With the fate of hundreds of Florida death row inmates in limbo, a group of former top judges and legal officials called on the state Supreme Court to impose life sentences on nearly 400 people now awaiting execution.
The group, which includes three former state Supreme Court justices and two former presidents of the American Bar Association, filed a legal brief Tuesday in a case that could determine the fate of Florida's death penalty.
After the U.S. Supreme Court declared Florida's death sentencing law unconstitutional in January, the state's high court halted two executions and state legislators overhauled the way convicted killers can be sentenced to death.
But the Florida Supreme Court still hasn't decided what should happen to the 389 people on death row under the previous sentencing scheme. The court is taking the highly unusual step of this week of holding a second hearing before issuing a ruling, a sign that the seven-member court could be deeply divided.
The court said it wanted to hear from attorneys representing death row inmate Timothy Lee Hurst and the state on what affect the new sentencing law will have on his case.
Hurst was convicted of the 1998 murder of his manager at a Popeye's restaurant in Pensacola. A jury was 7-5 in favor of death. The judge, who used to have sole discretion, imposed the death sentence.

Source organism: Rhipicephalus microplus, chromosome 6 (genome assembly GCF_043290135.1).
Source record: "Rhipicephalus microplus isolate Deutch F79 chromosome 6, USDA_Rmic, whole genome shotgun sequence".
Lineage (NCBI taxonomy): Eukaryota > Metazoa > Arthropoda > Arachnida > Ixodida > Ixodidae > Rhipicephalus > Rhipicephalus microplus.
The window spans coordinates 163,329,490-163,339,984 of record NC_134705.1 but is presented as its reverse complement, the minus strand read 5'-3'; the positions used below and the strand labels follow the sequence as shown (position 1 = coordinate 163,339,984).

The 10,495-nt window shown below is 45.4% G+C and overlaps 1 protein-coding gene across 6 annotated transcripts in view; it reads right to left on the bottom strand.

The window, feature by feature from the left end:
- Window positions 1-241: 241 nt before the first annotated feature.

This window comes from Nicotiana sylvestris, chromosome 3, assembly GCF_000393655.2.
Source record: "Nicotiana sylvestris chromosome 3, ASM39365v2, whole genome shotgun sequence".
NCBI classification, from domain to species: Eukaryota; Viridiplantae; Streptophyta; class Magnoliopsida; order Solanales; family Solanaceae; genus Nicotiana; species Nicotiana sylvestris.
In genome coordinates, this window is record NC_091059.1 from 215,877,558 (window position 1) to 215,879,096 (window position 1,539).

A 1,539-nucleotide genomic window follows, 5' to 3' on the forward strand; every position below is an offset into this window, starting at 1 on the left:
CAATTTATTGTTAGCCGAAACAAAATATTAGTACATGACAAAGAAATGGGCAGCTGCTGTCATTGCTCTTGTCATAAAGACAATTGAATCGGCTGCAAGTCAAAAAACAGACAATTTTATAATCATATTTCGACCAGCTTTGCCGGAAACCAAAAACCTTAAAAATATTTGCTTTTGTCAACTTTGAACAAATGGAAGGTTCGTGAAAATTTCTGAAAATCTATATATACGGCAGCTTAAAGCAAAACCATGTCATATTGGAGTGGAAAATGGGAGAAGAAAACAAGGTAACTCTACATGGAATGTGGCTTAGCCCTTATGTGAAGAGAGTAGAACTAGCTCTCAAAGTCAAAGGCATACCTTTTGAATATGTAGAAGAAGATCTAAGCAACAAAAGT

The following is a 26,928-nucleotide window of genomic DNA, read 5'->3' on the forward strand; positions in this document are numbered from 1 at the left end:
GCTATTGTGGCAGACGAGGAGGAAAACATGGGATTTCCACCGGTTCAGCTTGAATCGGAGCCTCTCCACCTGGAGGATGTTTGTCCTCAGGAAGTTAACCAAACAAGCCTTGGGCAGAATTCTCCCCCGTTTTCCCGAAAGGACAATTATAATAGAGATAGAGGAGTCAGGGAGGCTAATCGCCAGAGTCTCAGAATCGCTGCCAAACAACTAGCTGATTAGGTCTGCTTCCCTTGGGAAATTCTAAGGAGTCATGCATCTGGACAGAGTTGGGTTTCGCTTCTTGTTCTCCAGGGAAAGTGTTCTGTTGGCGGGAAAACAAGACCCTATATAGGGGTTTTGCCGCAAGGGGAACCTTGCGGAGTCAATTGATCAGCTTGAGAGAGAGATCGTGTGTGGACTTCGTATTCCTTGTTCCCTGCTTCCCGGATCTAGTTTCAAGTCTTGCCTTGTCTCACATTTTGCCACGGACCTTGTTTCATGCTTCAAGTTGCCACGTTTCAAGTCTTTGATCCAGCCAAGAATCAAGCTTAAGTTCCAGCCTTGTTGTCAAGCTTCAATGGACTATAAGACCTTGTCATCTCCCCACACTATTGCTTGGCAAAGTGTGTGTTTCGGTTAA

In March, Gov. Rick Scott signed into law a new sentencing process for those convicted of murder. The new law requires at least 10 out of 12 jurors recommend execution for it to be carried out. Florida previously required that a majority of jurors recommend the death sentence. It remains one of only a handful of states that does not require a unanimous jury decision.
The new law also requires prosecutors to spell out, before a murder trial begins, the reasons why a death sentence should be imposed, and requires the jury to decide unanimously if there is at least one reason, or aggravating factor, that justifies it.
The decision to hold a second hearing in Hurst's case prompted three former state justices, Harry Lee Anstead, Gerald Kogan and former U.S. District Judge Rosemary Barkett, to join with two former heads of the bar association and an organization representing defense attorneys to argue that an existing state law requires those now on death row to have their sentences reduced to life in prison.
The state has objected and argued the U.S. Supreme Court ruling is not retroactive.